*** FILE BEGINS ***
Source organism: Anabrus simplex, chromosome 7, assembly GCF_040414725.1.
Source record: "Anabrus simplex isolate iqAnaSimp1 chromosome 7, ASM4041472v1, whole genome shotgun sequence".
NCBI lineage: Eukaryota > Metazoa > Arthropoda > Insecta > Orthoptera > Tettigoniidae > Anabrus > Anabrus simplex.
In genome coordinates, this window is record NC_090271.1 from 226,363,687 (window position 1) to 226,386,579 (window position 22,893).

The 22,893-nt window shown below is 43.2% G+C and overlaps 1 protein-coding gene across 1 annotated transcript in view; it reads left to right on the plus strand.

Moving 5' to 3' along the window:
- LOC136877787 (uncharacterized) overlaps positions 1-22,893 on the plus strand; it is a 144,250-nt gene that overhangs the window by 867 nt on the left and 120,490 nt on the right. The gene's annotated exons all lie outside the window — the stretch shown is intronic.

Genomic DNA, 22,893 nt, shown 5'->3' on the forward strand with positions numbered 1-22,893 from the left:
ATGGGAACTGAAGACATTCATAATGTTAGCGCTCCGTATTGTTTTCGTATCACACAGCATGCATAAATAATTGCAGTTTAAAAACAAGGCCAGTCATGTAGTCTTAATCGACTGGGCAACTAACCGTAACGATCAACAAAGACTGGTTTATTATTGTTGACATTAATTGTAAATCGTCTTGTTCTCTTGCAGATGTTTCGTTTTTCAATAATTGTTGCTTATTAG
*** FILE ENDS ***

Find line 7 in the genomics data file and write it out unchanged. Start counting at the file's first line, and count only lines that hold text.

- LOC136877787 (uncharacterized) overlaps positions 1-22,893 on the plus strand; it is a 144,250-nt gene that overhangs the window by 867 nt on the left and 120,490 nt on the right. The gene's annotated exons all lie outside the window — the stretch shown is intronic.